Amazon to end incentivised reviews and the visual search dream comes true

Amazon ends incentivised reviews


Peer to peer communication is becoming much more common and significant within the digital sphere. Members of the online community are seeking the opinions and advice of their fellow online users for advice, inspiration and especially product reviews. This is because of the sense of trust that members of the online community have towards each other to provide an honest opinion on a particular subject matter.


The Internet is increasingly becoming the go-to platform for advertisers to promote their products and there has been this huge movement of seeing brands become more innovative in their methods. So, combine the trust of online communities and the importance of online advertising, and you have an advertising gold mine.


‘Guerrilla advertising’ is being utilised more frequently by businesses in an attempt to gain better access and brand recall from their audience. This model of advertising is most commonly seen through incentivised reviews.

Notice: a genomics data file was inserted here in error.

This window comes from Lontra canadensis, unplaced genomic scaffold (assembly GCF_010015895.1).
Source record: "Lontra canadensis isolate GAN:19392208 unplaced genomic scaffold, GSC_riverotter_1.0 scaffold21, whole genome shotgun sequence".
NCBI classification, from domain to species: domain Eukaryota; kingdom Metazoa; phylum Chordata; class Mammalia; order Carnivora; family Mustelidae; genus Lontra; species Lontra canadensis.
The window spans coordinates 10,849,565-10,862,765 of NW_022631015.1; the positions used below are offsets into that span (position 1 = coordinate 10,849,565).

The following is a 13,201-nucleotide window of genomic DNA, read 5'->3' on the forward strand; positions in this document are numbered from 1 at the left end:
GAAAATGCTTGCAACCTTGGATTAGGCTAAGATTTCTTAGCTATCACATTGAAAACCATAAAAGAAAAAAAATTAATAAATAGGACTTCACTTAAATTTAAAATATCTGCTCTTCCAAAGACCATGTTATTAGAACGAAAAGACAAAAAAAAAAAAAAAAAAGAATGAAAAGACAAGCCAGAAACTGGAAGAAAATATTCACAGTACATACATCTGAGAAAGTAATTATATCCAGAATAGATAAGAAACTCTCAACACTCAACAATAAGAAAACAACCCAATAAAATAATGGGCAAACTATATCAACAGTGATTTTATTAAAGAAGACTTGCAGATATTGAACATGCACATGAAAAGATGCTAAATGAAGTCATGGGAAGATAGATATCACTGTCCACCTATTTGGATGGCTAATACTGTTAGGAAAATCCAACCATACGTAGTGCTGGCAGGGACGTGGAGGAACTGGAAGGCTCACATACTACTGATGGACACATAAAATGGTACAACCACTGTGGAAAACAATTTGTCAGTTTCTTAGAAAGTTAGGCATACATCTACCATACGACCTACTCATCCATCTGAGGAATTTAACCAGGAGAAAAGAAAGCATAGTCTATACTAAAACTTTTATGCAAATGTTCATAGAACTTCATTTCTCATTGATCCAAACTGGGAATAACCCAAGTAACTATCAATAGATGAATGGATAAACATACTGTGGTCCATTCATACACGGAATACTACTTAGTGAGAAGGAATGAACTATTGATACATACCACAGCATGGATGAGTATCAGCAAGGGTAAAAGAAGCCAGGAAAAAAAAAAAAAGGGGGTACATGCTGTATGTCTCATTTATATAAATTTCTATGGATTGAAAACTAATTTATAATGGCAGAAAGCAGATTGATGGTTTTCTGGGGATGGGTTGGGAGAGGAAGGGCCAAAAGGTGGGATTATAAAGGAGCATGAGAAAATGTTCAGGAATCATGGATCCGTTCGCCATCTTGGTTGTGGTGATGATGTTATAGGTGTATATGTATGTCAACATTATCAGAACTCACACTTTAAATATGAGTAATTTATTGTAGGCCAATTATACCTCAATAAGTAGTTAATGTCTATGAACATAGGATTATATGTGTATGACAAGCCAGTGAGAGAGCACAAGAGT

Normally this is seen as influencers receiving free products to positively review or even monetary compensation for writing positive reviews in well-known product forums. Because the nature of these positive reviews are not being disclosed, consumers are often unaware that their seemingly informed decision was in reality compensated advertisement.


In an attempt to protect its consumers, online giant Amazon has banned these types of reviews on their site. Despite incentivised reviews only accounting for 2% of the total, the percentage had increased rapidly over the last 12 months, and was due to increase further. The Amazon guidelines will ensure that the only incentivised reviews will be of books.




Visual searches – a dream come true


How many times have you seen an object or monument and desperately wanted to find some information about it online, but were stumped by having absolutely no idea what to type in the search engine? The answer for many is too many times.


Luckily for those of us who do have this problem, visual search engines are becoming much more heavily invested in. It’s the perfect tool for platforms that heavily rely on visuals such as Pinterest.


Visual search engines would also be indispensible for online shopping outlets, simply snap an image of a t-shirt and results for similar products from online stores will be generated. Last week eBay acquired the visual search engine Corrigon for less than $30million for this exact purpose.


Although there is still developments to be made in the accuracy of this search engine, its set to change the way we search and shop online.











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